Noam Chomsky is great. Manufacturing Consent is a masterful look at how the mainstream media in America subtly and not so subtly serves the interests of the state and its corporate puppeteers. He has long been one of the most trenchant critics of the U.S. empire, a fact that’s led to him to be ostracized from respectable political discourse – good riddance – and to be ridiculed by Weekly Standard neocons and Mother Jones liberals alike.
But – and with effusive praise like that, you just had to know there’d be a “but” – because I think he’s generally on the side of Truth and Justice, like a relative or loved one (not always the same thing) he’s thus open to more withering criticism from yours truly than your average tenured professor, Melissa Harris-Perry excepted.
My chief issue with Uncle Noam comes down to the fact that, while his analysis of the state often charms this anarchist’s black heart, his professed allegiance to anarchism as a philosophy often appears like a lot of folks’ professed Catholicism: something one claims allegiance to in order to keep up appearances – be it to before one’s radical readers or just dear mother – but which one doesn’t think twice about on weekdays, outside of May Day or Christmas.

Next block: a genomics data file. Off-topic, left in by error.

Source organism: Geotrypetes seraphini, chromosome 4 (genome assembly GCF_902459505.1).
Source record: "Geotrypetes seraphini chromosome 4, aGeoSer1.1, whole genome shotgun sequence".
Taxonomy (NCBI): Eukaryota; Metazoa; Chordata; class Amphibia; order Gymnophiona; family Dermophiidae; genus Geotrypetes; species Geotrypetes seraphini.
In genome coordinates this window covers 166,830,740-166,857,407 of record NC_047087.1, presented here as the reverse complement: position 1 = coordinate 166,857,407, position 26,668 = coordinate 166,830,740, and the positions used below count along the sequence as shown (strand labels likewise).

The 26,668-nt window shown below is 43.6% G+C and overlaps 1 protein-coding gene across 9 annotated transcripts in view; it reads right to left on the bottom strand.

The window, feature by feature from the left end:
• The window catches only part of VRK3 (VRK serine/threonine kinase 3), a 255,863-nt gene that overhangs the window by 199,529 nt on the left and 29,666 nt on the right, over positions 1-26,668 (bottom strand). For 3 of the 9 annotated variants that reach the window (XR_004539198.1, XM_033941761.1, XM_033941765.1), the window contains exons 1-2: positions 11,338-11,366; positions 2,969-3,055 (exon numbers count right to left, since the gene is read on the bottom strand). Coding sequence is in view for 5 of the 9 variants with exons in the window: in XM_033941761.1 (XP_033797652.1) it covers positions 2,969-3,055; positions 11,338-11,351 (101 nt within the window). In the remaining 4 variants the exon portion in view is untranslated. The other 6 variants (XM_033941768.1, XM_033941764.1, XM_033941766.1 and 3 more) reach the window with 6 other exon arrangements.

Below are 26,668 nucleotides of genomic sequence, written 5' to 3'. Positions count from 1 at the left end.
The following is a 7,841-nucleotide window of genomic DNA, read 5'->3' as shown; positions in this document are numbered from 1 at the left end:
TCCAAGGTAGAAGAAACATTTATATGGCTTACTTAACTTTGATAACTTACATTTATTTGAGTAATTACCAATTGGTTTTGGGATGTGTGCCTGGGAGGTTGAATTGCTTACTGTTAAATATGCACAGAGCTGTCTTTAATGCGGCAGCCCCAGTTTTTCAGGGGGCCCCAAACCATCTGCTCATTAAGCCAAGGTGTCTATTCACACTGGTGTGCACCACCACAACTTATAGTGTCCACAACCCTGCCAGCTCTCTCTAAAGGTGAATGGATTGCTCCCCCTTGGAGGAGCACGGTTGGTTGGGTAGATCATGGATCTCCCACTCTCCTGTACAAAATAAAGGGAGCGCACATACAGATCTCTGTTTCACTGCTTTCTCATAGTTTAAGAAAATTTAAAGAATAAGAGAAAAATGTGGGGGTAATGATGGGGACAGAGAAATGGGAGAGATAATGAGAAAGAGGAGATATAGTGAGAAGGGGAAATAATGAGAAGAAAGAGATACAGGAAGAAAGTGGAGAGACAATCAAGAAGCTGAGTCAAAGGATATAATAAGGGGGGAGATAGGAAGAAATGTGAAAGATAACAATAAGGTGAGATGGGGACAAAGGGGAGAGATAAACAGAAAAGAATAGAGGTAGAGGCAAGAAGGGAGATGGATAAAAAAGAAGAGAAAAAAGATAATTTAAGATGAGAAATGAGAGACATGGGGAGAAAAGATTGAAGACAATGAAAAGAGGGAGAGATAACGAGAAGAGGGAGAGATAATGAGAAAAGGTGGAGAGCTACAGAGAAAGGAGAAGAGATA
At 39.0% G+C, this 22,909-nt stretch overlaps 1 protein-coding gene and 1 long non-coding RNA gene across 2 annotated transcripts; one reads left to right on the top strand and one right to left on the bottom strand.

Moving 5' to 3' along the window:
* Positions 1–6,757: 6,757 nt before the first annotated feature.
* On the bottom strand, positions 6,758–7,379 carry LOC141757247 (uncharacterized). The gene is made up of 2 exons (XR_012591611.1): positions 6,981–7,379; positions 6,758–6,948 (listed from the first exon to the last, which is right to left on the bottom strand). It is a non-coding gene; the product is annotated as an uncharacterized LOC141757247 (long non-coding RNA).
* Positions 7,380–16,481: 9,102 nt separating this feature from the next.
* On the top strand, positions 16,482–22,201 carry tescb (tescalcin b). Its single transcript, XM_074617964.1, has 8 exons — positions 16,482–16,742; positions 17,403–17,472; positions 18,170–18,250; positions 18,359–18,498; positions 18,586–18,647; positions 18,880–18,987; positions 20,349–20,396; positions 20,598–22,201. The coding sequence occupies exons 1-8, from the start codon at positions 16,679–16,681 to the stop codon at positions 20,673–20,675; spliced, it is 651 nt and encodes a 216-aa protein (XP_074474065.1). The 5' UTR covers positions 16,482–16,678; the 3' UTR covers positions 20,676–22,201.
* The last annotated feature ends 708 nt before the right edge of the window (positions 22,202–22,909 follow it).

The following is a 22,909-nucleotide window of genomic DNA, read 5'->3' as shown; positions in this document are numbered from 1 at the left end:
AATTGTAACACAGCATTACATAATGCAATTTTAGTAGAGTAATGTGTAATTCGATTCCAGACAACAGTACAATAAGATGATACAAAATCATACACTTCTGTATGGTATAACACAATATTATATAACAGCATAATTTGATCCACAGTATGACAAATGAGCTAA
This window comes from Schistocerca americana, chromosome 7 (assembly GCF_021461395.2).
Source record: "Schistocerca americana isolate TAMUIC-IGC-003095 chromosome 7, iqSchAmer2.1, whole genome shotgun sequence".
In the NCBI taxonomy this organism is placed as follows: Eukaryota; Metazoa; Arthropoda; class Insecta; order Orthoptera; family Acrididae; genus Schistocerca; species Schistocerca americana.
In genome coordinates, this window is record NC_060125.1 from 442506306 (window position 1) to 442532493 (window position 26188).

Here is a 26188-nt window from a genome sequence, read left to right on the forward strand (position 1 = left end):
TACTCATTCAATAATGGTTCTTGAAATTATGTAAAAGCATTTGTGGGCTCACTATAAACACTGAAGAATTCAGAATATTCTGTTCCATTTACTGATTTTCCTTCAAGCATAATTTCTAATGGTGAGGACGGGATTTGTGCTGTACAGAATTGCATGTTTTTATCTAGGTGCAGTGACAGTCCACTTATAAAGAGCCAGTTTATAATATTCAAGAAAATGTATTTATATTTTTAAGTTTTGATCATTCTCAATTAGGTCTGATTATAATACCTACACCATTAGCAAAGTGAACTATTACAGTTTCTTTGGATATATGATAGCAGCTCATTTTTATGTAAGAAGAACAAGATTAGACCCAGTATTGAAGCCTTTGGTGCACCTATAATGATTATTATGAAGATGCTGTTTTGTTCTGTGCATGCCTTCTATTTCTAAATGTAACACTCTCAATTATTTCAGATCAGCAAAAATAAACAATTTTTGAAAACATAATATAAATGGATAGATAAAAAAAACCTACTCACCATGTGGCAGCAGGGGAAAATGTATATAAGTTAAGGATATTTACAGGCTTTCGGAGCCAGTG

By that I mean, while Chomsky professes anarchy to be his end-goal, his strategy on how to get there doesn’t strike me as substantively different than the Marxist-Leninists he mocks. That is, he views the state as a necessary bulwark against the privations of corporate capitalism; a necessary evil that ought to be maintained and even strengthened in order to prevent private tyranny. But, like the communist he derides for believing the dictatorship of the proletariat – or rather, the dictatorship of the Party – will voluntary wither away and cede power to a society of anarchists, Chomsky never really elaborates on how to get from a system of centralized power and coercion to a decentralized world of consensus.
“What, is the state just going to give up that power all on its own?” Chomsky might witheringly ask.
Take the good professor’s response when asked about “the prospects for realizing anarchism in our society”: